Alf Bawden and Nev Callaghan talk about old times and the Fitzroys club medal Alf won as “best and fairest” player from 1950-80.
Alf Bawden and Nev Callaghan talk about old times and the Fitzroys club medal Alf won as “best and fairest” player from 1950-80. Chris Ison

League is for life says Callaghan

NEV Callaghan might not be at the peak of fitness anymore but a mention of rugby league and his face lights up as he is prepared to talk for hours on the topic.

The passion still burns for the game he loves and Friday evening's launch of the Capras was an opportunity to indulge and surround himself with people he has respected over the years.

"Football has always been the greatest game in the world to me," he said.

Callaghan enjoyed a highly successful business career but when it comes to regrets in his lifetime it is one from football that heads his list.

"I retired too early, when I was 24, as I couldn't afford to get hurt," he said.

Nevertheless, his love for the Fitzroys club remains strong, resulting in him initiating the Viv Kerr/Lou Jahnke Medal for the "Best and Fairest".

The medal was introduced last year after Callaghan was awarded life membership of Fitzroys.

"This was an honour and so we felt we had to do something in return," he said.

The sport already has the Ollie Howden Medal and Nev sees that as the most prestigious in the local game and so a medal for performance in his chosen club was decided upon.

After discussions with club committee members it was decided to name the medal after two loyal club men, Kerr and Jahnke.

"They used to work at the wharf," Callaghan beamed.

"They used to call themselves 'cargo-ologists'."

Once it was agreed a medal should be struck a decision was made to honour club players from the past and this turned out to be far more difficult than it had originally sounded.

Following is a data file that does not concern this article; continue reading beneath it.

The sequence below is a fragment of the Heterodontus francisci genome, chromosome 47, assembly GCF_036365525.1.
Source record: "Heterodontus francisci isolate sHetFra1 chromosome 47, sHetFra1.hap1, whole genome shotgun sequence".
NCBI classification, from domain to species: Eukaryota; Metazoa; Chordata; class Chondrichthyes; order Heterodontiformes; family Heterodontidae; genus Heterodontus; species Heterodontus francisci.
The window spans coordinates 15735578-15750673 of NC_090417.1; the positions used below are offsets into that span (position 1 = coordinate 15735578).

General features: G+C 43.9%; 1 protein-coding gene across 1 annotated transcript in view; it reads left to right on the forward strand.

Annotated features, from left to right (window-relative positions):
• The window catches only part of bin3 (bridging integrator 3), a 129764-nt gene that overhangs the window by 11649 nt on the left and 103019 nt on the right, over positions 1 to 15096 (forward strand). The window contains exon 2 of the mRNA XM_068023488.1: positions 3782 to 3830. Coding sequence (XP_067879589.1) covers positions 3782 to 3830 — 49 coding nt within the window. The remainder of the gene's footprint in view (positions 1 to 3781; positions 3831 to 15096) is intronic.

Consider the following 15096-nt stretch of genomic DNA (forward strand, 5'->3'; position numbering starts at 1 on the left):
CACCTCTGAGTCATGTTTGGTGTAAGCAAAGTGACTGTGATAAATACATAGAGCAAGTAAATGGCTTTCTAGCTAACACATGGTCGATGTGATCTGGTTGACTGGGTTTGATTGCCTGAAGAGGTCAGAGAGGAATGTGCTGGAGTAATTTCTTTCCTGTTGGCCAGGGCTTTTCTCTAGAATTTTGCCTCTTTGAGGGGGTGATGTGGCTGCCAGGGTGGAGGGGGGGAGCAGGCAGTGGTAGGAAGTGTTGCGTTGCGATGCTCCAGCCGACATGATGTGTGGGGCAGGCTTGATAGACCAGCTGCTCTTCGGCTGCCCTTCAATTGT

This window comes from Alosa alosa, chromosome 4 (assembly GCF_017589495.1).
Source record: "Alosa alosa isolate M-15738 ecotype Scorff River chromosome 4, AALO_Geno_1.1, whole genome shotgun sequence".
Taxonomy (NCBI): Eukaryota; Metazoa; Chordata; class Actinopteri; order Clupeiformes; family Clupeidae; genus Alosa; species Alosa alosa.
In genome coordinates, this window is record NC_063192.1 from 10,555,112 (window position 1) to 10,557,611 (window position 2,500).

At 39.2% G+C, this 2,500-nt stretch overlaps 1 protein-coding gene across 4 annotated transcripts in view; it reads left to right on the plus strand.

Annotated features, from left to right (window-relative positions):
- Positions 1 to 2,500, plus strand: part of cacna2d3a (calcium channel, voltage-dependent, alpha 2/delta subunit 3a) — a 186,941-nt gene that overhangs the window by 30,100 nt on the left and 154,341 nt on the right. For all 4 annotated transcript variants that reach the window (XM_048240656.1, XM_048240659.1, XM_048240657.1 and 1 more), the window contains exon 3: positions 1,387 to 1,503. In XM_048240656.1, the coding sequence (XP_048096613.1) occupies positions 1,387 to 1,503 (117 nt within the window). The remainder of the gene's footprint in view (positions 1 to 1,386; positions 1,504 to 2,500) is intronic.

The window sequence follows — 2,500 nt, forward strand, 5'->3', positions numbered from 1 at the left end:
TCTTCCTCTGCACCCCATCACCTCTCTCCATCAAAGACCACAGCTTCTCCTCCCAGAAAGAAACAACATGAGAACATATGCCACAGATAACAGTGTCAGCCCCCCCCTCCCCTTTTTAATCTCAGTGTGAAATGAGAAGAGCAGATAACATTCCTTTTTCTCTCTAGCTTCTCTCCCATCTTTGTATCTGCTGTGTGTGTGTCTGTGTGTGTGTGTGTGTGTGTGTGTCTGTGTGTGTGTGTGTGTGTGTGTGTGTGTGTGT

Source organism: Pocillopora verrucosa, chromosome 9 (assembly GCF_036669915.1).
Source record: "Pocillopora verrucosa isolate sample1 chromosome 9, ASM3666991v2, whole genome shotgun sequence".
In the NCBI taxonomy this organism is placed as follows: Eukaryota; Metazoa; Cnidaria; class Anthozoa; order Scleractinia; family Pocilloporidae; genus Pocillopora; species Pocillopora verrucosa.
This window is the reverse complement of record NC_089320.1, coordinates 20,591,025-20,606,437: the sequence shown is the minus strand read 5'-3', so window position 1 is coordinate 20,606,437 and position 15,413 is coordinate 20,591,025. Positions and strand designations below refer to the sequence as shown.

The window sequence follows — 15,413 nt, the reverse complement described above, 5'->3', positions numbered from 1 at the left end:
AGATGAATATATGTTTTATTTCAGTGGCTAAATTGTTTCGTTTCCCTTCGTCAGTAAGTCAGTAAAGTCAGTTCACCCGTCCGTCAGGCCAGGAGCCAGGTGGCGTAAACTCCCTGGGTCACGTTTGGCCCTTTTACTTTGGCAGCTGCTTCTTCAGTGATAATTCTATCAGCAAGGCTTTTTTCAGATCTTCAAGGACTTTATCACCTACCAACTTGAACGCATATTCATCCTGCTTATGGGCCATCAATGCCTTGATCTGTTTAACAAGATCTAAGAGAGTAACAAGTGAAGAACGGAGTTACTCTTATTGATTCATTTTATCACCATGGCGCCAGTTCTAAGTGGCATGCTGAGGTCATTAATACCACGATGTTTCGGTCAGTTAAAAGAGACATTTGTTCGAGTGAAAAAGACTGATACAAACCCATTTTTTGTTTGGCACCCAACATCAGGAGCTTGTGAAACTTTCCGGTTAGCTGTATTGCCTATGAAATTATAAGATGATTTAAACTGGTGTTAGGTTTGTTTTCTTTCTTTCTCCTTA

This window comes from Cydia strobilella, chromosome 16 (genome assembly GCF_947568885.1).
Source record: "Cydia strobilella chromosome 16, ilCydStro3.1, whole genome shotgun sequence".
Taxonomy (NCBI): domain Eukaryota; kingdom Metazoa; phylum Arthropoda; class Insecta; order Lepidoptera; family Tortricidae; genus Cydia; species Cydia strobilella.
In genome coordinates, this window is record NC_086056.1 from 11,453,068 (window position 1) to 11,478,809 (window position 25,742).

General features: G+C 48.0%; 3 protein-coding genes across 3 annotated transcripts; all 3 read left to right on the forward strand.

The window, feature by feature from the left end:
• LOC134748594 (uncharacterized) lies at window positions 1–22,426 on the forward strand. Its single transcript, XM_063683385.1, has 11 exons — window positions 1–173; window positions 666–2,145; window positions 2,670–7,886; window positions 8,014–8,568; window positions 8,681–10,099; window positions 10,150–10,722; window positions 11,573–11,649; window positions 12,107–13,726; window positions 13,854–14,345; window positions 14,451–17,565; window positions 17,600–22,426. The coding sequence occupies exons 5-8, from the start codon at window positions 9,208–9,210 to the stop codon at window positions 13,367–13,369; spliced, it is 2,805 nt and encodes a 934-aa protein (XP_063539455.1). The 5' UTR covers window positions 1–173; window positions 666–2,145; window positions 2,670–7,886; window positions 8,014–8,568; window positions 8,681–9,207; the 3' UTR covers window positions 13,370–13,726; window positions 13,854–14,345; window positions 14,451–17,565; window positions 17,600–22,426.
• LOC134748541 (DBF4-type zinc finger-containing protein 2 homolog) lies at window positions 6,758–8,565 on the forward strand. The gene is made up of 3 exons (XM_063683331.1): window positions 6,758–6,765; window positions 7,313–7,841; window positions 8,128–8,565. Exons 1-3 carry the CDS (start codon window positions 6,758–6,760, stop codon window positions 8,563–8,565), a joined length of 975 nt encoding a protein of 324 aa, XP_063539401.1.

Thirty years is a long time when some fine footballing talent has gone through a club and Callaghan said it meant a lot of research.

Players of the calibre of Ray Neilson, Ian Thinee, Bob Jones, Paul Krause, Alf Bawden, George Williams, Rod Kerr, Ivan Upkett, Jackie Barnes and many others were scrutinized before a panel ultimately selected Bawden as the winner for 1950-1980.

"The 'Little master' Cyril Connell said Alf and Bob Banks were the best players to come from the area," Callaghan said.

"He said Alf read the game better but Bob was the better player.

"I thought Alf was a brilliant player and has got to be one of the best we've produced."

The 1980-2010 period was also tough to select but in the end it was a unanimous verdict with Stuey White getting the nod.

The first of the modern era went to promising youngster Dean Strang and Callaghan hopes the medal will act as an incentive to continue improving his game.

Following the 2011 season the future of Callaghan's Fitzroys/Gracemere club hung in the balance but after recent committee and coaching appointments the football stalwart is satisfied his club has an exciting future.

"They will be back," he promised.

Callaghan is also confident the Capras will succeed as it has gone back to basic ideals.

"Loyalty," he said.

"Money had taken over. I think the Capras are on the right track and I hope they get the (community) support."



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